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Endangered and Threatened Species of Wyoming - Essay Example

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Grizzly Bear. The grizzly bear (see Figure 1), whose scientific name is Ursus arctos horribilis, is called grizzly due to the light-colored fur on the back and shoulders, which may be brown, or blonde, or black…
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Endangered and Threatened Species of Wyoming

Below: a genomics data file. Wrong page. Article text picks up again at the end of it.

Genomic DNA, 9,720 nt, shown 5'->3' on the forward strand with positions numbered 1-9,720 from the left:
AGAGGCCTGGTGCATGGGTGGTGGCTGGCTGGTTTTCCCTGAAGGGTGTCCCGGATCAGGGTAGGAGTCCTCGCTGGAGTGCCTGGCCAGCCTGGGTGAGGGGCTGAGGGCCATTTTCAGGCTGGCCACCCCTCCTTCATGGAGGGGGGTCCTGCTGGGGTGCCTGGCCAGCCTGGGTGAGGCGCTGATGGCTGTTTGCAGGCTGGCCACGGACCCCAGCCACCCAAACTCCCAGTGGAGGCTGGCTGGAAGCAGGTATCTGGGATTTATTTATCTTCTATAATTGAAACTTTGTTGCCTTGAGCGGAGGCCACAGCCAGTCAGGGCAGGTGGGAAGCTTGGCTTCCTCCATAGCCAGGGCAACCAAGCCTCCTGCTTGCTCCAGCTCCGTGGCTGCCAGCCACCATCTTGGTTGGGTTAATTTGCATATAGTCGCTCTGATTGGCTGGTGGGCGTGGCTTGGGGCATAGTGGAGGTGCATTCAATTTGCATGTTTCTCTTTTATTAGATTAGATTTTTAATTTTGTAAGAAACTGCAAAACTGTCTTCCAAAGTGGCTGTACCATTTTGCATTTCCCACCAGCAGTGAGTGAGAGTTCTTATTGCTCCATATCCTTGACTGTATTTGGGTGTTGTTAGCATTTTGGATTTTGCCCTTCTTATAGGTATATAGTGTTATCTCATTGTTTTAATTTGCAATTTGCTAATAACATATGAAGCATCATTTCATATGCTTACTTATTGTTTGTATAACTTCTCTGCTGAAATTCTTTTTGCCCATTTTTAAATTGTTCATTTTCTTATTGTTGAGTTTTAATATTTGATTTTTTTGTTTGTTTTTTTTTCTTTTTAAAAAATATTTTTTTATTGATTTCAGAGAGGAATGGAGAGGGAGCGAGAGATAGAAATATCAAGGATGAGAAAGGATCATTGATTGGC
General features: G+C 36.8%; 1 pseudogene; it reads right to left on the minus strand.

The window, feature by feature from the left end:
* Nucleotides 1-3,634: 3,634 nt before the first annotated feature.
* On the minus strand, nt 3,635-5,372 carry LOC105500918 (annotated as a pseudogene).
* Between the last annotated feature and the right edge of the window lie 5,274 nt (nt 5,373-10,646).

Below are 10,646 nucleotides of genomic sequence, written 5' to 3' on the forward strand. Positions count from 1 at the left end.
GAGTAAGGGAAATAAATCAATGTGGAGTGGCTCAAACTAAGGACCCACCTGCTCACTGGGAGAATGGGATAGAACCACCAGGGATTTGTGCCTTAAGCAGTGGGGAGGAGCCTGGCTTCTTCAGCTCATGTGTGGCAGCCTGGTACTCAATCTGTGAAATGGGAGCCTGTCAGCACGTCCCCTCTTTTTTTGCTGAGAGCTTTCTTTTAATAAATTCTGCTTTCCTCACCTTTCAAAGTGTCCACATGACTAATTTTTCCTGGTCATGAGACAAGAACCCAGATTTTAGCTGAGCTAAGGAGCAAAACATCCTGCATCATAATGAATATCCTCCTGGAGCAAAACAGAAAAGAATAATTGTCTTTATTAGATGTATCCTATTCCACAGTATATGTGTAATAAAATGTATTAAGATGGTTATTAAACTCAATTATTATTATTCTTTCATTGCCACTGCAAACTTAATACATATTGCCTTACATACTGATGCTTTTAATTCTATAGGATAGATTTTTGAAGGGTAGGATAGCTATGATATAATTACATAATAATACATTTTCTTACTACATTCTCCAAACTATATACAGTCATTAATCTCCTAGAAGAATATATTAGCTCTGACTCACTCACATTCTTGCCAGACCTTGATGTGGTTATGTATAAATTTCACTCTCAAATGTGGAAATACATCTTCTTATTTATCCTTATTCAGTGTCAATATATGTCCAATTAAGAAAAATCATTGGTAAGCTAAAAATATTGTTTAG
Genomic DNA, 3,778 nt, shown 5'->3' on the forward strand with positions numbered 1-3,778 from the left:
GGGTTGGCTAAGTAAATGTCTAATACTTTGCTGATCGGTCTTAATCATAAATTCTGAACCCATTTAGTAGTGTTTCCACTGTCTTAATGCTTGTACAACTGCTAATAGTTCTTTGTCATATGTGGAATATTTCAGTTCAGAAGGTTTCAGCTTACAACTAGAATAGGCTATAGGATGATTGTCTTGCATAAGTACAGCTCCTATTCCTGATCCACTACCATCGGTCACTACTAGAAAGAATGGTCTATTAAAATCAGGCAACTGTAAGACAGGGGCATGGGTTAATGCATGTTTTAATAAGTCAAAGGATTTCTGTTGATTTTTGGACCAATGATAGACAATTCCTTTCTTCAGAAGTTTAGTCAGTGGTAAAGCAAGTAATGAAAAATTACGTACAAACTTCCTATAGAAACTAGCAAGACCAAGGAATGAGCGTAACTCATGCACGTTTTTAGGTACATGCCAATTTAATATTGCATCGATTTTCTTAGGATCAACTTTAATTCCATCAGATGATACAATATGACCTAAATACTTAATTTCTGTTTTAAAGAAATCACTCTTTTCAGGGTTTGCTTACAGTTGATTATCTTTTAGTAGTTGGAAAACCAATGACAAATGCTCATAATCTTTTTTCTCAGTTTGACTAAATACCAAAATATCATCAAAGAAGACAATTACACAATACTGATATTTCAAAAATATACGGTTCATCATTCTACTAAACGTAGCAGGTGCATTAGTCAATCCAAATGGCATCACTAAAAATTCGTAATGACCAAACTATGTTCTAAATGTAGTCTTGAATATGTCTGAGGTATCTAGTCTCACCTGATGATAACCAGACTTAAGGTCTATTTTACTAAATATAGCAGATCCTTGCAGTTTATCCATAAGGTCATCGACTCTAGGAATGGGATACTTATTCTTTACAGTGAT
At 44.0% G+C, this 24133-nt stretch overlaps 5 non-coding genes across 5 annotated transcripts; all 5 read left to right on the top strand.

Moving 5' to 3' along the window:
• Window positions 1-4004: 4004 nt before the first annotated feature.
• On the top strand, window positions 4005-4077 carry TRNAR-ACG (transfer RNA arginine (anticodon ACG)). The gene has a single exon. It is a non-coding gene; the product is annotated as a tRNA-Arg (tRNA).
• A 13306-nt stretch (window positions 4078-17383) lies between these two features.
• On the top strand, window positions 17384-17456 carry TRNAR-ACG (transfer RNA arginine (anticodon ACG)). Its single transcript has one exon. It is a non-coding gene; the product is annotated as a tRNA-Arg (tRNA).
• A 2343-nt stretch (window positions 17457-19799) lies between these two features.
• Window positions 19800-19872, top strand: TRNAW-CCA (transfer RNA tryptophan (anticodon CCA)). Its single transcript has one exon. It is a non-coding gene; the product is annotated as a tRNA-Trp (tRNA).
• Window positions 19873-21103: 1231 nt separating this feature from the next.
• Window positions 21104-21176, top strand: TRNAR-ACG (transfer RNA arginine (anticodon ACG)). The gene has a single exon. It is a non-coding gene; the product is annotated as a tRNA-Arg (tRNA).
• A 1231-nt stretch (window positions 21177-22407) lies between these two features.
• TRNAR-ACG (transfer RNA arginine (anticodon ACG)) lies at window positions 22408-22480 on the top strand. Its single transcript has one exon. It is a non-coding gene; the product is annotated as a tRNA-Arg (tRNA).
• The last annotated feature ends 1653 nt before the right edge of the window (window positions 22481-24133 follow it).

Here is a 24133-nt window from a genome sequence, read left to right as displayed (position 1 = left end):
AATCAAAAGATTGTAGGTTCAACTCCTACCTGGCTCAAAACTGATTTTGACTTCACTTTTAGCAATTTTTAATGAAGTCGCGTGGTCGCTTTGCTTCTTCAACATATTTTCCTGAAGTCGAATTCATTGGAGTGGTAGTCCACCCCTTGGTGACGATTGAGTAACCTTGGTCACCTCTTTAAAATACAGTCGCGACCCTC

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Download file to see previous pages All grizzly bears have thick fur that shields them from cold and moisture (Potts, 1997, pp. 7-8). Figure 1. The grizzly bear has fur that has grayish tips. From “Grizzly Bear,” by J. Eastcott and Y. Momatiuk, n.d., http://animals.nationalgeographic.com/animals/mammals/grizzly-bear/. Copyright by J. Eastcott and Y. Momatiuk. Reprinted with permission. The adult grizzly bear has an average height of three to five feet when it is on all fours and six to 10 feet when standing. An adult grizzly may weigh from 600 pounds (Potts, 1997, p.4) to 800 pounds (“Grizzly Bear,” 2011), and even 1,400 pounds. When it comes to the physical description of the grizzly, it has flat feet and a muscular shoulder hump that powers the forelimbs for digging. Its head is round “with a concave facial profile” (“Grizzly Bear (Ursus arctos horribilis)”, 2011). According to the National Geographic, grizzly bears are “top-of-the-food-chain predators”. Although they eat animals, surprisingly, grizzly bears are fond of fruits, berries, leaves and roots (“Grizzly Bear,” 2011). Potts (1997) reported that there are 40,000 to 50,000 grizzly bears living in the mountains and forests of Canada and Alaska. In the United States, particularly in the states of Montana, Washington, Wyoming and Idaho, the number of grizzlies is from 600 to 800 (p.5). In Wyoming, grizzly bears are recognized as threatened. Whitaker & Hamilton (1998) define threatened as the likelihood that a species become endangered in the future whereas an endangered species is in the danger of extinction throughout a part of its range (p.549). Due to burgeoning population, people occupy the territories of grizzly bears, driving them away from their home. When this happens, the food supply of these bears becomes limited; thus, grizzly bears go after the farm animals of the settlers. In turn, these settlers hunted the bears until they were almost extinct (Potts, 1997, p.13). Primarily, it was the dwindling number of existing grizzly bears that prompted their being threatened. In an article, it says that human activities that occur in the habitat of grizzlies also deprive these animals of territory and food supply. These activities include timber cutting, grazing, private land development and so on (Delvin, 1999). These grizzly bears have been recognized as threatened since 1967. Not surprisingly, humans bear greater responsibility in managing grizzly bears. It is the humans who pushed grizzly bears out of their territories. Due to growing population, some people settled in areas that are natural habitat to grizzly bears. Moreover, human influence has changed the bears’ natural ecosystems through the many activities such as timber cutting. Human contact has also led to some bears being hunted. For the past years, there were some debates whether grizzly bears should be delisted as threatened. Some experts disapproved, saying that bears are not ready yet to be delisted. However, there are some suggestions to improve the situation of grizzlies. First, there must be a law or policy that strictly prohibits the killing of bears. It is noteworthy that grizzlies were included in the threatened creatures list because of their dwindling number. Thus, for grizzlies to completely recover, humans must not kill them. Second, the government must provide a habitat with sufficient area where the bears are secured and have no way of venturing to where humans live. This is in relation to the fact that bears ventured out of Yellowstone that might “bring them into dangerous contact with humans” (Eilperin, 2005). Finally, the habitat of the grizzlies must be ...Download file to see next pagesRead More
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